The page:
wherein a second discharge port is provided in said pump chamber, and a second inlet port having no float valve is provided in said fuel reservoir, said second discharge port and said second inlet port being connected to each other through a control valve for controlling the communication between said second discharge port and said second inlet port a supply of fuel from the second discharge port to the second inlet port wherein said control valve selectively allows.
2. A fuel supply system for an engine according to claim 1, wherein said control valve is a solenoid valve which is opened and closed depending on the operational state of the engine.
3. A fuel supply system for an engine according to claim 1 or 2, wherein said control valve is opened during starting of the engine.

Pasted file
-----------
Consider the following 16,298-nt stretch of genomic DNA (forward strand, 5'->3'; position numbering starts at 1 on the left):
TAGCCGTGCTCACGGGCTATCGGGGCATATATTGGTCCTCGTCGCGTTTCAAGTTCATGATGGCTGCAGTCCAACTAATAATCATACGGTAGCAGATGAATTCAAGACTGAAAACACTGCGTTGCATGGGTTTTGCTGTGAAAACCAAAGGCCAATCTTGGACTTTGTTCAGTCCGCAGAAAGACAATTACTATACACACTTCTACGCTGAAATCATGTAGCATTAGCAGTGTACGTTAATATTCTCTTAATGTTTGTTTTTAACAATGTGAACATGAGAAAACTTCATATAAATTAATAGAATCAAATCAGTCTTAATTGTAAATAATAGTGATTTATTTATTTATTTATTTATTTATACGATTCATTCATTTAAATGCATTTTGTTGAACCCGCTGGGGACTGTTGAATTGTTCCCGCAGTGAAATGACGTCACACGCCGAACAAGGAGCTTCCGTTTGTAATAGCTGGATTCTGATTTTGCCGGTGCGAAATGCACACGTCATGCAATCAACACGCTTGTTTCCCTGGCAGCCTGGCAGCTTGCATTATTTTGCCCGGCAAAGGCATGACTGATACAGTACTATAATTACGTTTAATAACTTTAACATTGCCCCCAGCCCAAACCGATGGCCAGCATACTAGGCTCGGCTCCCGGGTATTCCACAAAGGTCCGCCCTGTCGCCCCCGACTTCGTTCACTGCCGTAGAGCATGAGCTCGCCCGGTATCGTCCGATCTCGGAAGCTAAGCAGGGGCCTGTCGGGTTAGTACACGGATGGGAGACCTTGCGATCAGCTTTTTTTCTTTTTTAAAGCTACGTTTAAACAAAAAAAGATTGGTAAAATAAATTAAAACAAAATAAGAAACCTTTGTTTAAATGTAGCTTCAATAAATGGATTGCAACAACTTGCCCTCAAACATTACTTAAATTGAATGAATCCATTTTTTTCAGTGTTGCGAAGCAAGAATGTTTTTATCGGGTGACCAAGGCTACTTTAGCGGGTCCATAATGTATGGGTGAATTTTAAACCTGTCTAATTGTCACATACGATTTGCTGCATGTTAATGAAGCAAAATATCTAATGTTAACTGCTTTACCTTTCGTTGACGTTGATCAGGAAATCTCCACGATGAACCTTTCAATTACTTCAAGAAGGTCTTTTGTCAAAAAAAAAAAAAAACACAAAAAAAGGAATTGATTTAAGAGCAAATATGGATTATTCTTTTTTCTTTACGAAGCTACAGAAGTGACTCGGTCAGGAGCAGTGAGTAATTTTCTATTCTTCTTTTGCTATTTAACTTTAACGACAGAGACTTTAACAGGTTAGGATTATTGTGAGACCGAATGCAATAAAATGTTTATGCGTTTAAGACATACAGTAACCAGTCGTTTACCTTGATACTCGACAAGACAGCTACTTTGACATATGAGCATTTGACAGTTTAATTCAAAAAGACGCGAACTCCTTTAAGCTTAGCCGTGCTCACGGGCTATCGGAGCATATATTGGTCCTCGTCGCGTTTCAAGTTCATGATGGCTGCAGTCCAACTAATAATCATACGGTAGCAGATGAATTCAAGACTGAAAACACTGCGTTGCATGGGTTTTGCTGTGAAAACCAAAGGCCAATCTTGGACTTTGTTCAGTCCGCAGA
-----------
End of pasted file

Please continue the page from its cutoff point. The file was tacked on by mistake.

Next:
4. A fuel supply system for an engine according to claim 3, wherein the opening of said control valve is continued until a given time is lapsed after starting of the engine.
5. A fuel supply system for an engine according to claim 4, wherein when the engine or its atmosphere is in a high-temperature state within said given time, the opening of said control valve is continued.
6. A fuel supply system for an engine according to claim 4, wherein when the engine is under a high load within said given time, the opening of said control valve is continued.
7. A fuel supply system for an engine according to claim 4, wherein when the engine is in a high-speed rotation state within said given time, the opening of said control valve is continued.
8. A fuel supply system for an engine according to claim 1 or 2, wherein said second discharge port is disposed in an upper portion of said pump chamber.